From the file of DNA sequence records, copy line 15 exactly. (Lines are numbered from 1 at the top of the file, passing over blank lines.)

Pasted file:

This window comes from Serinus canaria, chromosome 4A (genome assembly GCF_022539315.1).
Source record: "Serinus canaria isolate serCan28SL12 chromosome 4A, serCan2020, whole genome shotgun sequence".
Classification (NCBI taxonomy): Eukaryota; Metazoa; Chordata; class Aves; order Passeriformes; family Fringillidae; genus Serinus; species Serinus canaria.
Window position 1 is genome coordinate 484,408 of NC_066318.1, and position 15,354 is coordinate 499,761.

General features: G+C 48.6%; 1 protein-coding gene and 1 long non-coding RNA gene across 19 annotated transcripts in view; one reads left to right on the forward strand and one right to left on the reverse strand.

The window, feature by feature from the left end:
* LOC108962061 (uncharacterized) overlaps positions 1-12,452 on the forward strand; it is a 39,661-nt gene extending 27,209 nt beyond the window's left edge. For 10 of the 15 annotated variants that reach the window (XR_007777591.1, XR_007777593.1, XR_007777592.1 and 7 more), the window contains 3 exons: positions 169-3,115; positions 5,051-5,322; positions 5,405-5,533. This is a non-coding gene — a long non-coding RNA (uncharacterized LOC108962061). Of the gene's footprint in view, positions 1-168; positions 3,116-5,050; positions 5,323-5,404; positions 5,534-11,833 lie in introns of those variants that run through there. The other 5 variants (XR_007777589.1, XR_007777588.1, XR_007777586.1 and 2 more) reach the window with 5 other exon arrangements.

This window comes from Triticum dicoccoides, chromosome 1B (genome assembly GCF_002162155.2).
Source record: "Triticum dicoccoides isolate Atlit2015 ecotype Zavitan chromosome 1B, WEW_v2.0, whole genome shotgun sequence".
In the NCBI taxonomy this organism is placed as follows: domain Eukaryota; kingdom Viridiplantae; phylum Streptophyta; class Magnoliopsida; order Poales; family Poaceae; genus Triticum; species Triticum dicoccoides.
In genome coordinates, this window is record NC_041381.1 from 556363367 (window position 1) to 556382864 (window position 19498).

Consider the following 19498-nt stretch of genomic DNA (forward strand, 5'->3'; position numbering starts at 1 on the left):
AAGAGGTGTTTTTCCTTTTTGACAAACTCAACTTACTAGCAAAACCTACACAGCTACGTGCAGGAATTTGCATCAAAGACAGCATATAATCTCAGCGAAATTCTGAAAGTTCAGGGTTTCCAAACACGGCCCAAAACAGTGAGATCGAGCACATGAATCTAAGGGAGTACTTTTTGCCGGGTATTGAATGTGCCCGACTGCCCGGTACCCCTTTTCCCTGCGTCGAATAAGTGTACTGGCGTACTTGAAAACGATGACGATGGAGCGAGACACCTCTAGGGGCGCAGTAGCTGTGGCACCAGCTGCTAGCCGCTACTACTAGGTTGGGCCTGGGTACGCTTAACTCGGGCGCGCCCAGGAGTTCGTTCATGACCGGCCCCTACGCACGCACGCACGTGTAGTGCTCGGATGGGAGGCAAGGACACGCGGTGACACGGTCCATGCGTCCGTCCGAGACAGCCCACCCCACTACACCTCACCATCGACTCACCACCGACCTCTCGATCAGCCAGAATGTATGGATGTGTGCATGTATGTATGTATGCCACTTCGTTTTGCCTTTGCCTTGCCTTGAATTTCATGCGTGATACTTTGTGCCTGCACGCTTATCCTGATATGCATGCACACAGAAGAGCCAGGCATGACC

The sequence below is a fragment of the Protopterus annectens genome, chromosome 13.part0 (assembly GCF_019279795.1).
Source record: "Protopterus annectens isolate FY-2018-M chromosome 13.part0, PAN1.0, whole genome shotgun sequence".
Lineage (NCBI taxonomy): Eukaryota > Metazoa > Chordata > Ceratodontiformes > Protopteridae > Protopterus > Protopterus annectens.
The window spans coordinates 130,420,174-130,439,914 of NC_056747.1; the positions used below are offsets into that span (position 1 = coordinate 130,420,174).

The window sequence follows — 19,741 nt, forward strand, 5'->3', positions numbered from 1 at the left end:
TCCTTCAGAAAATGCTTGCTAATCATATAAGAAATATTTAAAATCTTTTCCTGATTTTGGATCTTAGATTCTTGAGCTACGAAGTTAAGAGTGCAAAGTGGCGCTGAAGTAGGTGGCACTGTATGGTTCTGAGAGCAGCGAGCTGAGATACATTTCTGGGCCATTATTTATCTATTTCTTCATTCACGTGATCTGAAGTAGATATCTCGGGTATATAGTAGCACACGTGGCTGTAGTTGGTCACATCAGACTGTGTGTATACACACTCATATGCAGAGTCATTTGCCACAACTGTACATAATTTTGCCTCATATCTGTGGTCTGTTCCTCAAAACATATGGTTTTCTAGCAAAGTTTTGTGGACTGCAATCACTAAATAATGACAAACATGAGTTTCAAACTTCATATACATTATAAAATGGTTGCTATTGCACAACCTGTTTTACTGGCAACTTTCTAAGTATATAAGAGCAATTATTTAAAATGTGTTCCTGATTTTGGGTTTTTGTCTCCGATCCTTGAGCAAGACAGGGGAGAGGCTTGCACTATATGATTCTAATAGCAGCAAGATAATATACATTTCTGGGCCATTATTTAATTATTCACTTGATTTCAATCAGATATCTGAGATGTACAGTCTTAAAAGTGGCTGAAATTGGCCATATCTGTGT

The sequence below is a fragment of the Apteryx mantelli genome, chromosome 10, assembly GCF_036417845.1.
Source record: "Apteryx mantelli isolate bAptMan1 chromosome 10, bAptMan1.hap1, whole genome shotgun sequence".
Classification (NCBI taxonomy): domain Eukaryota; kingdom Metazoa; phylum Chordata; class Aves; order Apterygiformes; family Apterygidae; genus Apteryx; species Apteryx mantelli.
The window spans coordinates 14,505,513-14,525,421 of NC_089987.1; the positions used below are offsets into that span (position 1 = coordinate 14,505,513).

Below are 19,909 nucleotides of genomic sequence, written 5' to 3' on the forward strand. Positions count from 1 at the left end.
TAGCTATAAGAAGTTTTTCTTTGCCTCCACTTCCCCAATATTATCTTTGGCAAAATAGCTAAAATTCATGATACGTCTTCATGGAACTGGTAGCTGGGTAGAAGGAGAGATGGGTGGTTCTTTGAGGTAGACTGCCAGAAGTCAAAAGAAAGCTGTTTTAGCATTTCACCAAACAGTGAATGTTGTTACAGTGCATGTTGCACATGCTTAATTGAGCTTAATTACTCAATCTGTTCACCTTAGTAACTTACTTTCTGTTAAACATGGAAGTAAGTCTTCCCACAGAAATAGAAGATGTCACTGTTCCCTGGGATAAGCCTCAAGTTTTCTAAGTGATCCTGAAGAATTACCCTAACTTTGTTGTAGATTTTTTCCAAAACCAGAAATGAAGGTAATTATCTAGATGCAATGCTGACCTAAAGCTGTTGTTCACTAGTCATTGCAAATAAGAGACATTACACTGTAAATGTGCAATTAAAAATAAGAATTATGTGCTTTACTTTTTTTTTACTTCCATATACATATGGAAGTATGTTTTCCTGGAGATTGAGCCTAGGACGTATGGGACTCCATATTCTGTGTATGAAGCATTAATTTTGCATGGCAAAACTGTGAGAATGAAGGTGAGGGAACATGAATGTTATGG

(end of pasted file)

Source record: "Protopterus annectens isolate FY-2018-M chromosome 13.part0, PAN1.0, whole genome shotgun sequence".